While you are holding your new 'hammer',
everything looks like a nail.
And you need to learn what the real cases are that the new tool is actually is the right one for the job.
Otherwise, you end up writing lots of bad code trying to shoehorn an inappropriate method into a place it does not belong.
For me, there is a second problem that I sometimes have trouble overcoming. And that is when I already have a solution (possibly a very ugly one) that should have used this new method that I just learned. In this case, it is scary to break something that works just to do it the 'right' way.
There have been some resounding successes for me recently.
Trading JDBC data access for JPA - Amazing improvement in code understandability and speed.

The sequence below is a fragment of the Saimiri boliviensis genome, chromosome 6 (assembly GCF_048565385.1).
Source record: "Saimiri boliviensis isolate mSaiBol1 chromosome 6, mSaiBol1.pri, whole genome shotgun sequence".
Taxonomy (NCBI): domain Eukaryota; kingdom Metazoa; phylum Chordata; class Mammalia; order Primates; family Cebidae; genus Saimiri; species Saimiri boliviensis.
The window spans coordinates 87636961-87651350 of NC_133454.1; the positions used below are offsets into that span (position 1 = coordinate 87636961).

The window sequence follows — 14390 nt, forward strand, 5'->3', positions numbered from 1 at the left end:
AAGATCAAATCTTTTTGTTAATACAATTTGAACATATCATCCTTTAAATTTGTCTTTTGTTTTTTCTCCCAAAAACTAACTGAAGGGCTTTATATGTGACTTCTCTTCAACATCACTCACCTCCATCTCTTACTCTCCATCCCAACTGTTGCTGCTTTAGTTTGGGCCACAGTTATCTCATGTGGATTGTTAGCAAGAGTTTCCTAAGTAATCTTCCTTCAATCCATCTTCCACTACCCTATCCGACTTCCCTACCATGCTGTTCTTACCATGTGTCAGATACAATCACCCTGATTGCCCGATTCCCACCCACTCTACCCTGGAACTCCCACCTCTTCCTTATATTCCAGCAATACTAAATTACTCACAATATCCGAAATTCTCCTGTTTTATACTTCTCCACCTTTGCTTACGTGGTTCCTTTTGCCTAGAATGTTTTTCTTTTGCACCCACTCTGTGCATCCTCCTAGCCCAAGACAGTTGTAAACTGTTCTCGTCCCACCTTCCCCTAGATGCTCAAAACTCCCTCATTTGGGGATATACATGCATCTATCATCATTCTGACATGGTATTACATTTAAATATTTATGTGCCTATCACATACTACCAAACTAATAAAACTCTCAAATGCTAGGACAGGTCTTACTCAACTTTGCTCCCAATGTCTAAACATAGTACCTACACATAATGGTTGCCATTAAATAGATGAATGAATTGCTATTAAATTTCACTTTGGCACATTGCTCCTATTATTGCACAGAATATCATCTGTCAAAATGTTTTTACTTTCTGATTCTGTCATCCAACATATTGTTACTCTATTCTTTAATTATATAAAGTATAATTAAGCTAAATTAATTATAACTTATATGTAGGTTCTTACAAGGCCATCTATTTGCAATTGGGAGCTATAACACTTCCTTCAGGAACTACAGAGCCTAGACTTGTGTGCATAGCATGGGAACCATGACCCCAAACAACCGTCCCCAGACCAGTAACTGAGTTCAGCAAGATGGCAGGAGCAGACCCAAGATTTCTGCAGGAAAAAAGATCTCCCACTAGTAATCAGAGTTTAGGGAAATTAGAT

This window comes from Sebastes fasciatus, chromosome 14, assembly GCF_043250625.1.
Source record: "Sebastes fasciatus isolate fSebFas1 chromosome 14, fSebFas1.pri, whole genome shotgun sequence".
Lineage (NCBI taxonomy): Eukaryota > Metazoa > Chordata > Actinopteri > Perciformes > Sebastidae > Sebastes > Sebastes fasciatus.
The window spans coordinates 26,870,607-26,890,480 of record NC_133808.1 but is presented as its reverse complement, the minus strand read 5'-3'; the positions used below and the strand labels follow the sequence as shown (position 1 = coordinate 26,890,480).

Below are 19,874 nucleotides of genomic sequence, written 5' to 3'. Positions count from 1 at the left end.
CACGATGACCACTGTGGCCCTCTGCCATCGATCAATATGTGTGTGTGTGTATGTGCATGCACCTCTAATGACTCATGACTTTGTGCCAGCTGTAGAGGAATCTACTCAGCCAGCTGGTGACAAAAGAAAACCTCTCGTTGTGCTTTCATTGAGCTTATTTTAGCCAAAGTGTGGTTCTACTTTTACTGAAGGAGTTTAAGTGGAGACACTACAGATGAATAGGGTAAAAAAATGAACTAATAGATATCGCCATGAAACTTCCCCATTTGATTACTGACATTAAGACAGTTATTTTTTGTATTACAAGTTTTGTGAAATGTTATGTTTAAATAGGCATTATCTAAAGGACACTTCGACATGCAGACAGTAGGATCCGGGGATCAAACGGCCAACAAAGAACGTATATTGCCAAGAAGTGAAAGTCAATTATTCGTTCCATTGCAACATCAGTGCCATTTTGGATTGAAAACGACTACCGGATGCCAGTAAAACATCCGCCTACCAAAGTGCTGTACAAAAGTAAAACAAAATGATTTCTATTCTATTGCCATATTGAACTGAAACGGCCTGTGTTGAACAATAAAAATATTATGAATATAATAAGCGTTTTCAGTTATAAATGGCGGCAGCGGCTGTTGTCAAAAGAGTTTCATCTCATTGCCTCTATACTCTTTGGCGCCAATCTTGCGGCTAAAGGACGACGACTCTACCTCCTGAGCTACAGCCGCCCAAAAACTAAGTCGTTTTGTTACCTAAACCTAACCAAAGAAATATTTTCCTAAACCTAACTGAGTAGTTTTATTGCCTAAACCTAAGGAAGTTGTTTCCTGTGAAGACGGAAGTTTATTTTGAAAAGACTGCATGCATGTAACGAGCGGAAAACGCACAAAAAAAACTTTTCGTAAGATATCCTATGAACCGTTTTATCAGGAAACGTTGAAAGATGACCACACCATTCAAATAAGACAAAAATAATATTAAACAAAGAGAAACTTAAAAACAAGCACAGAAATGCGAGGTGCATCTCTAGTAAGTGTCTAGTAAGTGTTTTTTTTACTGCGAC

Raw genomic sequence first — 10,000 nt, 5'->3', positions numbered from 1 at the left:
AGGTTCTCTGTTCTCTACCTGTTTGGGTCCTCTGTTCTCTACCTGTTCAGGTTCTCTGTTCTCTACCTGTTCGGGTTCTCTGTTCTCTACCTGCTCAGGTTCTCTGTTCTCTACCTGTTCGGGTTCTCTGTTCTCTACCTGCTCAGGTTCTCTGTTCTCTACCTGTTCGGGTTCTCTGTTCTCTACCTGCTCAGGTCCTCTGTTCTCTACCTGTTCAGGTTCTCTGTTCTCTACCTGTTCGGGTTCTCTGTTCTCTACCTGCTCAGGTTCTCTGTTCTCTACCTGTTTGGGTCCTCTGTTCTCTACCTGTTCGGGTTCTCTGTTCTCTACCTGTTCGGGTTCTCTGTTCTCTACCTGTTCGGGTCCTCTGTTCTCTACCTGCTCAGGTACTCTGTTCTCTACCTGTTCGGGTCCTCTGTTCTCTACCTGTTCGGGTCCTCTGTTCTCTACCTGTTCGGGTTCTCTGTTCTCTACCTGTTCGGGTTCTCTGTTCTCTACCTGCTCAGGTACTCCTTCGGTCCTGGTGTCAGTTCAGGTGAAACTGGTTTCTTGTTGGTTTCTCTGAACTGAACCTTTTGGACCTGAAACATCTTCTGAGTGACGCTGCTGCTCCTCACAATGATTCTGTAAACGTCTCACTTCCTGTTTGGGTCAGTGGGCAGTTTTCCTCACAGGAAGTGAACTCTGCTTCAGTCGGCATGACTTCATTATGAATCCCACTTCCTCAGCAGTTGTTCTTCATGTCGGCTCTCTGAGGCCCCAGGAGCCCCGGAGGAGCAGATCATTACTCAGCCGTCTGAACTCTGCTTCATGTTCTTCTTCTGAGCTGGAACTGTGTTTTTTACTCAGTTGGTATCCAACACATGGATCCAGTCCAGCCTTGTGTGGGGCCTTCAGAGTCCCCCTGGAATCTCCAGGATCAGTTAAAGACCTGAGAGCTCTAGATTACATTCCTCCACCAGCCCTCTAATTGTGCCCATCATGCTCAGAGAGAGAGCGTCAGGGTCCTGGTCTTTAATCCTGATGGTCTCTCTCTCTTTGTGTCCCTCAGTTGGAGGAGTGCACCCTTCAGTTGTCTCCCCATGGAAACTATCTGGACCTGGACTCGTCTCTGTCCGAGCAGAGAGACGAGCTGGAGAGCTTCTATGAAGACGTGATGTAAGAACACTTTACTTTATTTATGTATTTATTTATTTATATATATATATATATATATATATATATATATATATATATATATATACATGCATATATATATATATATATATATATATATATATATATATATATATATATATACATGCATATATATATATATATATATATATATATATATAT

Trading 'thick' servlets that included large chunks of functionality that really belonged in EJBs for EJBs - Tremendous increase in code resuse and automatic transaction support inherited from the EJB container.
Not every experiment panned out though. I used a message driven bean to perform a cleanup process asynchronously that really needed to stay synchronous (I still haven't cleaned all of the mess up from that).
So, now - as I try to learn Scala and Groovy (I can't seem to limit myself to one language at a time) it is hard to find when and how to apply them.
If it was easy...
Everyone would do it.